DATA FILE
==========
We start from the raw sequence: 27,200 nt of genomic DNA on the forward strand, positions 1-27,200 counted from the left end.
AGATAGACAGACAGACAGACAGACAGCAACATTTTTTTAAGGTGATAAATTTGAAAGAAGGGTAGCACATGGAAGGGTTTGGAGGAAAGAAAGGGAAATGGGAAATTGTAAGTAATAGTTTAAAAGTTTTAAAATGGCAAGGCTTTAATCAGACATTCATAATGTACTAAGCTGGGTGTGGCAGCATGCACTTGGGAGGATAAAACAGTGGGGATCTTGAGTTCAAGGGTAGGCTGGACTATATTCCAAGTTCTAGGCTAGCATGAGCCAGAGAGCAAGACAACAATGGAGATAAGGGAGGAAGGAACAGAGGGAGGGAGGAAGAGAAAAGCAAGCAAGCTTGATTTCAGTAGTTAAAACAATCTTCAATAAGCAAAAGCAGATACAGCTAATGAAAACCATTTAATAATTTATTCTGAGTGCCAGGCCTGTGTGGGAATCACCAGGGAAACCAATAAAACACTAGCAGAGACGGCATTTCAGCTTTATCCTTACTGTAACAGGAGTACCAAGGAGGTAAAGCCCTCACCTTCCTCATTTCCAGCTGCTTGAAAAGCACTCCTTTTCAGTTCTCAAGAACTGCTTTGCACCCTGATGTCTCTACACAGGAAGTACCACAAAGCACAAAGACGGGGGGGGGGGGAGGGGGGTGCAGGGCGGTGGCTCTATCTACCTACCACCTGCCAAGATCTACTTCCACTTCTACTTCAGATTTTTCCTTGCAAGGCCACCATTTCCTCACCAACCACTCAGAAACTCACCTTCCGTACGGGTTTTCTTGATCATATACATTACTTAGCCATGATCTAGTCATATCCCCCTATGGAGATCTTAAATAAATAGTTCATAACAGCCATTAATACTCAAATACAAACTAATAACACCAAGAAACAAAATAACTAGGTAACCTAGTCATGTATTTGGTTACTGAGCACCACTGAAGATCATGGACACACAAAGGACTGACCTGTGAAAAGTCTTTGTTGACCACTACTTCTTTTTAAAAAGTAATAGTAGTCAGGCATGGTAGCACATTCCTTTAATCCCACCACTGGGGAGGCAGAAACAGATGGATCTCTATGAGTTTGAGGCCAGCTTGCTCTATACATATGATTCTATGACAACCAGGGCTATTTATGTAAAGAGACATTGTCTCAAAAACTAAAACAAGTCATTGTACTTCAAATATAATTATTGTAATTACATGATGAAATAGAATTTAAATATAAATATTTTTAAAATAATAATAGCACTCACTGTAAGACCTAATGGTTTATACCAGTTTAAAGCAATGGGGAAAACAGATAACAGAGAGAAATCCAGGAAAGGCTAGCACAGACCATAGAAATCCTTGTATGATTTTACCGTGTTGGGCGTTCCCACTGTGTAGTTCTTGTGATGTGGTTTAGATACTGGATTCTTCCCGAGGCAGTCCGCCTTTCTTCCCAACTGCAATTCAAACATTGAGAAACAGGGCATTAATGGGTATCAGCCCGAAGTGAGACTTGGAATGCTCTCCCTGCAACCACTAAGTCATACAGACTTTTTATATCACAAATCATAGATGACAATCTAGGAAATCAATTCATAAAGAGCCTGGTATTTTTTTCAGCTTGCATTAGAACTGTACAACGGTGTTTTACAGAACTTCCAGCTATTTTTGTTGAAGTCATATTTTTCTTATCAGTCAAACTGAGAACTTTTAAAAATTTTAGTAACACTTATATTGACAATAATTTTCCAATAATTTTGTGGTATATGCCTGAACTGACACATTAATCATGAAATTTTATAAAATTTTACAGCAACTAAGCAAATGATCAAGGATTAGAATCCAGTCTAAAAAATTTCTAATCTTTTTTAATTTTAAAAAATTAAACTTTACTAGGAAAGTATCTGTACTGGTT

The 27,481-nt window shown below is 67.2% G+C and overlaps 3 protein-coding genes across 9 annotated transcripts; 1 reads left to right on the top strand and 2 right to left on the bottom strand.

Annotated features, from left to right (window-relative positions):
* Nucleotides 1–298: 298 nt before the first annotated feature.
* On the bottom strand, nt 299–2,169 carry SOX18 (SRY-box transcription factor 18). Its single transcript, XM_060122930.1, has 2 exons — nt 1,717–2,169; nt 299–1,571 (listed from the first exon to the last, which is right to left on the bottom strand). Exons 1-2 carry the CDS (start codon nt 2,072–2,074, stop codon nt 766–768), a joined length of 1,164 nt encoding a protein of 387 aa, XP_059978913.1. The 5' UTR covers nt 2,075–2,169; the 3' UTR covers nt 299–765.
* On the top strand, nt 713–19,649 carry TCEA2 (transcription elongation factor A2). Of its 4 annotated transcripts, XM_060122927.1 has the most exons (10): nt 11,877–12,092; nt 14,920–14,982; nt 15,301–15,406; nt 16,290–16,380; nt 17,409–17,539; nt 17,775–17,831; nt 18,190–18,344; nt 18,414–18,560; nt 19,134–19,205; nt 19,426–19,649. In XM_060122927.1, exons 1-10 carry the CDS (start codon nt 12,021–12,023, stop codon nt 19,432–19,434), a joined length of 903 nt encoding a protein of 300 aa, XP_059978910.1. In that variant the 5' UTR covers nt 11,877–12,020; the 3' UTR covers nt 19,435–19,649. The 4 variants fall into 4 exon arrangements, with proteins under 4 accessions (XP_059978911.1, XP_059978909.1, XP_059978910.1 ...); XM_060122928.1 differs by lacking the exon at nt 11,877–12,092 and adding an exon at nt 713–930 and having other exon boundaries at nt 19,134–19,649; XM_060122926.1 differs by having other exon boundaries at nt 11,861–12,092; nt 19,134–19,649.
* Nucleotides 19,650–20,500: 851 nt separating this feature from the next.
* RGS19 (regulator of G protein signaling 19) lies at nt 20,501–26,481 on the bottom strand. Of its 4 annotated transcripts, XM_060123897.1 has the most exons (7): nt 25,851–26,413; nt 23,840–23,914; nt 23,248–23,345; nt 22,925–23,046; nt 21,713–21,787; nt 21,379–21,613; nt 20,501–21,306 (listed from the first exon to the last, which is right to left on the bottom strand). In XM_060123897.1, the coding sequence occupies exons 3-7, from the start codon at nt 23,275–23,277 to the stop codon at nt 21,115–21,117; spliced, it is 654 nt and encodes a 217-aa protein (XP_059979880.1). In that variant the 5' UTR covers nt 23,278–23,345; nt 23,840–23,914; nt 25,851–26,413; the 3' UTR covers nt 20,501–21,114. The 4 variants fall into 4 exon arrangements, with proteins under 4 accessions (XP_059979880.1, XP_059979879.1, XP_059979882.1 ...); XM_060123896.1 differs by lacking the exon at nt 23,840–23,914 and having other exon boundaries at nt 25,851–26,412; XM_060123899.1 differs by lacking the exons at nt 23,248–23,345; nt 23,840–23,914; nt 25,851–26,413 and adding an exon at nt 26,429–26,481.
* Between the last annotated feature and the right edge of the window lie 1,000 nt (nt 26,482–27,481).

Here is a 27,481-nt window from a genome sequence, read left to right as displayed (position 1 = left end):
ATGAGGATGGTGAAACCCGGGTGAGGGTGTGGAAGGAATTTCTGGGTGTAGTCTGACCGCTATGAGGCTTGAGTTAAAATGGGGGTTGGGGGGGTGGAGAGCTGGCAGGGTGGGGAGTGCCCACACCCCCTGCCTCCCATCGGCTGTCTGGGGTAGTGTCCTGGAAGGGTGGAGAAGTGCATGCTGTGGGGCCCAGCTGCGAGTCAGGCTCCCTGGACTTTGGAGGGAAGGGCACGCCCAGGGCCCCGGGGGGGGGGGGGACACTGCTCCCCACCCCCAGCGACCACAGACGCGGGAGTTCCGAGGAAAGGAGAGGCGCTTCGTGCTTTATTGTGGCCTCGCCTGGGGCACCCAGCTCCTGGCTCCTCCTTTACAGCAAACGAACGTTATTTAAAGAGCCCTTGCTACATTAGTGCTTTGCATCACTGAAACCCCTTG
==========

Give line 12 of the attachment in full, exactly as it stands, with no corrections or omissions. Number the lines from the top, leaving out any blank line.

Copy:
ATGAGGATGGTGAAACCCGGGTGAGGGTGTGGAAGGAATTTCTGGGTGTAGTCTGACCGCTATGAGGCTTGAGTTAAAATGGGGGTTGGGGGGGTGGAGAGCTGGCAGGGTGGGGAGTGCCCACACCCCCTGCCTCCCATCGGCTGTCTGGGGTAGTGTCCTGGAAGGGTGGAGAAGTGCATGCTGTGGGGCCCAGCTGCGAGTCAGGCTCCCTGGACTTTGGAGGGAAGGGCACGCCCAGGGCCCCGGGGGGGGGGGGGACACTGCTCCCCACCCCCAGCGACCACAGACGCGGGAGTTCCGAGGAAAGGAGAGGCGCTTCGTGCTTTATTGTGGCCTCGCCTGGGGCACCCAGCTCCTGGCTCCTCCTTTACAGCAAACGAACGTTATTTAAAGAGCCCTTGCTACATTAGTGCTTTGCATCACTGAAACCCCTTG